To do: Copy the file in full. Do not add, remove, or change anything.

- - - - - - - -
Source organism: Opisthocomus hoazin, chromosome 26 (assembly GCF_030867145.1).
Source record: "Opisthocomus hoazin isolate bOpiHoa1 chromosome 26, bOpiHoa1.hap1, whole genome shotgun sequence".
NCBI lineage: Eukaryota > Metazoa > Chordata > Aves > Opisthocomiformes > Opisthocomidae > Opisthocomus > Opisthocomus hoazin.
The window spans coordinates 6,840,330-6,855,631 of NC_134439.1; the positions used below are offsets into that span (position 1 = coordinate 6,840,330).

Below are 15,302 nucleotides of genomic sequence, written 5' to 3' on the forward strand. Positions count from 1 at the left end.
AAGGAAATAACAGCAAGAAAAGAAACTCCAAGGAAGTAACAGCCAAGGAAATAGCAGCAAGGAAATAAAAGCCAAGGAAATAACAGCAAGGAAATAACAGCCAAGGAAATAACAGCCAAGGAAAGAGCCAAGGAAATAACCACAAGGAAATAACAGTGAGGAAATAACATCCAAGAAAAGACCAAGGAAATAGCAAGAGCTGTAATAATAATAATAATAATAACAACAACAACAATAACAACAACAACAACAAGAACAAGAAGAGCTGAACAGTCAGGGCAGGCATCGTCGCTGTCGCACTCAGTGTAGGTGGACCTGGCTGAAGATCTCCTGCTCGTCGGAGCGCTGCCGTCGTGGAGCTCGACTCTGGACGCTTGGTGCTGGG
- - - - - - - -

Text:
Source organism: Opisthocomus hoazin, chromosome 26 (assembly GCF_030867145.1).
Source record: "Opisthocomus hoazin isolate bOpiHoa1 chromosome 26, bOpiHoa1.hap1, whole genome shotgun sequence".
NCBI lineage: Eukaryota > Metazoa > Chordata > Aves > Opisthocomiformes > Opisthocomidae > Opisthocomus > Opisthocomus hoazin.
The window spans coordinates 6,840,330-6,855,631 of NC_134439.1; the positions used below are offsets into that span (position 1 = coordinate 6,840,330).

Below are 15,302 nucleotides of genomic sequence, written 5' to 3' on the forward strand. Positions count from 1 at the left end.
AAGGAAATAACAGCAAGAAAAGAAACTCCAAGGAAGTAACAGCCAAGGAAATAGCAGCAAGGAAATAAAAGCCAAGGAAATAACAGCAAGGAAATAACAGCCAAGGAAATAACAGCCAAGGAAAGAGCCAAGGAAATAACCACAAGGAAATAACAGTGAGGAAATAACATCCAAGAAAAGACCAAGGAAATAGCAAGAGCTGTAATAATAATAATAATAATAACAACAACAACAATAACAACAACAACAACAAGAACAAGAAGAGCTGAACAGTCAGGGCAGGCATCGTCGCTGTCGCACTCAGTGTAGGTGGACCTGGCTGAAGATCTCCTGCTCGTCGGAGCGCTGCCGTCGTGGAGCTCGACTCTGGACGCTTGGTGCTGGG